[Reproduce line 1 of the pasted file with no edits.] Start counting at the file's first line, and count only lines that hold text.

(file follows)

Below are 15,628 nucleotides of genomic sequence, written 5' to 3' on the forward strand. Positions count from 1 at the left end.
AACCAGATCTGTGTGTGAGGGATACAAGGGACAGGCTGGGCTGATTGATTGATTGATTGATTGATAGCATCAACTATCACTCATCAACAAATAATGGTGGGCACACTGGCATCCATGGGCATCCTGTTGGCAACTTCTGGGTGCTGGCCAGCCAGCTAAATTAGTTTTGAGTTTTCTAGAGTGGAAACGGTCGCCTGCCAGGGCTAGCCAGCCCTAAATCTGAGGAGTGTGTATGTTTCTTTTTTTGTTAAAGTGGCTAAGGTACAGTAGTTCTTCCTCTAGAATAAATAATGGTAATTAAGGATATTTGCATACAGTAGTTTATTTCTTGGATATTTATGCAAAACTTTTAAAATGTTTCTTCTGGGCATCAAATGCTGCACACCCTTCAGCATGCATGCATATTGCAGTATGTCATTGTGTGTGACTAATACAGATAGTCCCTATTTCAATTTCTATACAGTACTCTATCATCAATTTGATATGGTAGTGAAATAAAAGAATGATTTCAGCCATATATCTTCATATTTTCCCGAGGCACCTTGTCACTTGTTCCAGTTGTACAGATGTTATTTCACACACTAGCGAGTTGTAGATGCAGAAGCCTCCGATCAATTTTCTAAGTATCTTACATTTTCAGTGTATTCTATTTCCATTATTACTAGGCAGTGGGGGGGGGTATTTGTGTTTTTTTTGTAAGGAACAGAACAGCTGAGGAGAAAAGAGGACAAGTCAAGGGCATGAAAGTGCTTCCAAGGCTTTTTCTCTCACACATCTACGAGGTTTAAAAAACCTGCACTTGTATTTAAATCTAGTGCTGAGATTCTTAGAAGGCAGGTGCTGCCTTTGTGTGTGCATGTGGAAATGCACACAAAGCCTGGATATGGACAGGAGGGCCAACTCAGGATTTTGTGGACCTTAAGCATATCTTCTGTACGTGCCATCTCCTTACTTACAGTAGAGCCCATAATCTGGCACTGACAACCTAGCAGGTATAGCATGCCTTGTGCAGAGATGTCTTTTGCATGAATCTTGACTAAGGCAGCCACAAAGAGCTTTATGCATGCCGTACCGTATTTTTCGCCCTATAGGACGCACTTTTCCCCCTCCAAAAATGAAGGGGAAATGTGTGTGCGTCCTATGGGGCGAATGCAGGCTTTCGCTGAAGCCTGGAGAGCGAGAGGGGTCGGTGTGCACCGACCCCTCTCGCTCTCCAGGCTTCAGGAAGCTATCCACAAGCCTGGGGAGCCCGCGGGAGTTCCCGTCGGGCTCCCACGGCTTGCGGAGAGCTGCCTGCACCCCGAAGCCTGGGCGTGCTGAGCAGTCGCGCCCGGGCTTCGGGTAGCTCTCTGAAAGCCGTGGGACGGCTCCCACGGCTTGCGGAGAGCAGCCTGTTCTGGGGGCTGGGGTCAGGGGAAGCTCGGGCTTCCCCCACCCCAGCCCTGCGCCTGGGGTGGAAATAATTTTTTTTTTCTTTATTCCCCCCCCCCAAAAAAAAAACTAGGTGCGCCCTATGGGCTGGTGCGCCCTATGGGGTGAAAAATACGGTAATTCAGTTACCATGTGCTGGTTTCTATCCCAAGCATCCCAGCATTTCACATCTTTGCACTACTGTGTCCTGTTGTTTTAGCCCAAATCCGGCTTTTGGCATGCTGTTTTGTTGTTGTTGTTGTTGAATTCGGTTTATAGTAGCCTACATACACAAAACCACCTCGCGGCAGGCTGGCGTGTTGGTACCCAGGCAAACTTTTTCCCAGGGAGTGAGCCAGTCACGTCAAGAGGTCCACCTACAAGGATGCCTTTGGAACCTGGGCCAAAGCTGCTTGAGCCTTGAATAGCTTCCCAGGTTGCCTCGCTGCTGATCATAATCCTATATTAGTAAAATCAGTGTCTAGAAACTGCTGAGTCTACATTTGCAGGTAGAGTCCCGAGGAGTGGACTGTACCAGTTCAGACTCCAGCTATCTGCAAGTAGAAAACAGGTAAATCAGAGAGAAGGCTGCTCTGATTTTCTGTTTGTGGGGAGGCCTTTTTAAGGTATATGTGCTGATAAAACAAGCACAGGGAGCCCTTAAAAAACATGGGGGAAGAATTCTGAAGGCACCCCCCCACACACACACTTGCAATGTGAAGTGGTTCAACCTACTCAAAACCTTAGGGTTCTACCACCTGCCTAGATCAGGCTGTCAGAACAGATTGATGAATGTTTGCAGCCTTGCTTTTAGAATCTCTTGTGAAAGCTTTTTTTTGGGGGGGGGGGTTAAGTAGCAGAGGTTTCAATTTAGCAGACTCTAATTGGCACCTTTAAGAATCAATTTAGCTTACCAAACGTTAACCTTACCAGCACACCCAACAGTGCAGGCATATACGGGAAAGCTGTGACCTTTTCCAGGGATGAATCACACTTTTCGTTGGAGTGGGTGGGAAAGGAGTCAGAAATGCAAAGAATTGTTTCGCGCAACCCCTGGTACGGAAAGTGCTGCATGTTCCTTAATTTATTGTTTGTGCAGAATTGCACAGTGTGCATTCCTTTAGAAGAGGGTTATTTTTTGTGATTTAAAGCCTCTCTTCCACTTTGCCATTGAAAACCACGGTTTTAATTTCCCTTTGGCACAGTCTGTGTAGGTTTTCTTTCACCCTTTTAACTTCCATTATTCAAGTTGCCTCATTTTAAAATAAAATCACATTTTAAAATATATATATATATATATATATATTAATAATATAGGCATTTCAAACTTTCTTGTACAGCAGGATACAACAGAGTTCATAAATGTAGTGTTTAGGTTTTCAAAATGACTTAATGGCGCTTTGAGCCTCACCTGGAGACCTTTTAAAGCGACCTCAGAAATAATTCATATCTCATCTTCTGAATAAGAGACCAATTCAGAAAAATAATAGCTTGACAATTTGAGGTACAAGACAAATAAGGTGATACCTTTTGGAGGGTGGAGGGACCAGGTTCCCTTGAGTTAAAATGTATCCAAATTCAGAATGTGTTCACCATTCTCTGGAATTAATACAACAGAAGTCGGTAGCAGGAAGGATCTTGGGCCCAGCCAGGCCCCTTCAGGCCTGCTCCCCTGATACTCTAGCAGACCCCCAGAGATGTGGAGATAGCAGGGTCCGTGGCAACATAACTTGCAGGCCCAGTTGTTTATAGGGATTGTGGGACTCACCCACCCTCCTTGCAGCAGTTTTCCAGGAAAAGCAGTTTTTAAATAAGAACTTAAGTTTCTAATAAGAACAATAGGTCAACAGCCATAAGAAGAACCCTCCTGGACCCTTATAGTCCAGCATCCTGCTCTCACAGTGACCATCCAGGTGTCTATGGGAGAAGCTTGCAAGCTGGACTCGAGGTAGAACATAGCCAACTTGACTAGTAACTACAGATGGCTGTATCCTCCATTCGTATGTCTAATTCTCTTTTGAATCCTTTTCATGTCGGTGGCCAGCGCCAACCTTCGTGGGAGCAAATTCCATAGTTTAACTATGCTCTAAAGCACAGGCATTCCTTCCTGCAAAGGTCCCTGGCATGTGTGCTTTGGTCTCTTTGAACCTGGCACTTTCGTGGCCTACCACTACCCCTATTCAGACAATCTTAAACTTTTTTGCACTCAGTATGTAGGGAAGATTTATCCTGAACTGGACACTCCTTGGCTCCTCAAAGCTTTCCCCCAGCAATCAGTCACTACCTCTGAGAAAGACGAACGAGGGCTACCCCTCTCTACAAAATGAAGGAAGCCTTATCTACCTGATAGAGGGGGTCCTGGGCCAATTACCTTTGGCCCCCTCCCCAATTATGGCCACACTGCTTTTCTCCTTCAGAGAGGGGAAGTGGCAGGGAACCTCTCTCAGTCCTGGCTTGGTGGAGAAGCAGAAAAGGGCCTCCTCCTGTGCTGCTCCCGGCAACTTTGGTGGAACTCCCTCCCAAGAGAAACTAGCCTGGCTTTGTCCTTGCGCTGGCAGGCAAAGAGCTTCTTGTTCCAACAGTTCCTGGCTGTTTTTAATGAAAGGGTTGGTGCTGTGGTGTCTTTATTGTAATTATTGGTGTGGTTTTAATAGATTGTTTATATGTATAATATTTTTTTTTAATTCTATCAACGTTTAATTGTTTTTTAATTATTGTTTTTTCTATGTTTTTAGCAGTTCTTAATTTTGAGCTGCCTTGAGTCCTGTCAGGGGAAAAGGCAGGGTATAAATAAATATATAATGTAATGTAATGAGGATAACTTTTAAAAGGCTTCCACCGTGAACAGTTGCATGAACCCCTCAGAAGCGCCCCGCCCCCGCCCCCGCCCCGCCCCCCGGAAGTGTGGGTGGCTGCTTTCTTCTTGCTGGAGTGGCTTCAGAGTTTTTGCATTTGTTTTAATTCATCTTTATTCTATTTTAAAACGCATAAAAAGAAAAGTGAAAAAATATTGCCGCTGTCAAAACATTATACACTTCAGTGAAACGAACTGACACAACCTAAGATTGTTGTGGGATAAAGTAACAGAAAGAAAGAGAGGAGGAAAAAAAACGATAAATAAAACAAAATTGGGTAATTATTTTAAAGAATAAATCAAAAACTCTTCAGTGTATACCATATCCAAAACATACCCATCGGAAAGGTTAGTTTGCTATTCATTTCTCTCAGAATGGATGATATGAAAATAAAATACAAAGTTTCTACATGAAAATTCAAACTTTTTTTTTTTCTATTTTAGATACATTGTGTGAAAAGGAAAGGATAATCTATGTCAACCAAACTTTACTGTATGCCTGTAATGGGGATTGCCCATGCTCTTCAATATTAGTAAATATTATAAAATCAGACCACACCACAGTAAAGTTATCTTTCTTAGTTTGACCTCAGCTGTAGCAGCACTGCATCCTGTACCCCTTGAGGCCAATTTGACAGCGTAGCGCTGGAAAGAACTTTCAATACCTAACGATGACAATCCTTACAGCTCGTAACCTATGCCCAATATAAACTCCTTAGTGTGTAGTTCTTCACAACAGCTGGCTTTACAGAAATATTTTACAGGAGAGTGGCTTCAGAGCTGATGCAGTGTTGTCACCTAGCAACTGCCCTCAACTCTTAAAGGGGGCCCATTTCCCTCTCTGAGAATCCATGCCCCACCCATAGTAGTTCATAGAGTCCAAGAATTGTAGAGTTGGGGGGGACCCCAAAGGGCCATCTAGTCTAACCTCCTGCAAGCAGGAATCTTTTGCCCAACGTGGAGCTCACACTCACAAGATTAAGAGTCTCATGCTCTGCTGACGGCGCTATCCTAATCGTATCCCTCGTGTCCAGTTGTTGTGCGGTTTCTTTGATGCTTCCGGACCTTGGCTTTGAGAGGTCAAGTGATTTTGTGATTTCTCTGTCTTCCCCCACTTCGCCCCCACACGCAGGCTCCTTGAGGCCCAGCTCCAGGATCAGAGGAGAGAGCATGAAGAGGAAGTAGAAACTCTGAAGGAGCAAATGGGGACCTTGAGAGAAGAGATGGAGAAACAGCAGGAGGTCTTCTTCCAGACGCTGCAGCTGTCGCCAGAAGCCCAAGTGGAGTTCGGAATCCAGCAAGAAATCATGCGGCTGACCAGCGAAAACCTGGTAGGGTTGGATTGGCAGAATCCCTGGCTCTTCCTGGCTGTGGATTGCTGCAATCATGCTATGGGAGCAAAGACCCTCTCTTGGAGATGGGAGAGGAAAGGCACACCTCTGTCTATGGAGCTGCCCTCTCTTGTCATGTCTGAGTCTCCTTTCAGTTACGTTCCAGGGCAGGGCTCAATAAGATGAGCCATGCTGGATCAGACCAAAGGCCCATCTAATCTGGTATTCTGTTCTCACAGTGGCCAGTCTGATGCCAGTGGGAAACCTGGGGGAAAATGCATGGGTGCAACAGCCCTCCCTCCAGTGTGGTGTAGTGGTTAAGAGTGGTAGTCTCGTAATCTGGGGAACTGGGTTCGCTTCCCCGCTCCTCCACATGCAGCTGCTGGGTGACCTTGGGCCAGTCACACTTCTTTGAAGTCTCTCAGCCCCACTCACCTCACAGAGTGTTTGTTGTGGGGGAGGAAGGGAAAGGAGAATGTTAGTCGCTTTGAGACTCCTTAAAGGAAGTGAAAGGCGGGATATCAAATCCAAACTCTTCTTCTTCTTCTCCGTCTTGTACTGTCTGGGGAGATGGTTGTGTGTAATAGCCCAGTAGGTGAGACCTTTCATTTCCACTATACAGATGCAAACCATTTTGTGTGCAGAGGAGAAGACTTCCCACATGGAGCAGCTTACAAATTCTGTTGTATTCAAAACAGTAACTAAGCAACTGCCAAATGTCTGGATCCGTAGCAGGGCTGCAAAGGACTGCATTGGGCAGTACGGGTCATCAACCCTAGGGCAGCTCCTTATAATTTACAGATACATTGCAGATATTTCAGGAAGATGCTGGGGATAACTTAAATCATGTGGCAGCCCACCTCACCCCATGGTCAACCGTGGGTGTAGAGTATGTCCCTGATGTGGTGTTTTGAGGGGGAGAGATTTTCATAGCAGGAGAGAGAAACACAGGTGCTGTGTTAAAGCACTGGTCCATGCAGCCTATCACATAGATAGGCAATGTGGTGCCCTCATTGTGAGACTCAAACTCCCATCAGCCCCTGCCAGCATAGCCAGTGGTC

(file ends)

Below are 15,628 nucleotides of genomic sequence, written 5' to 3' on the forward strand. Positions count from 1 at the left end.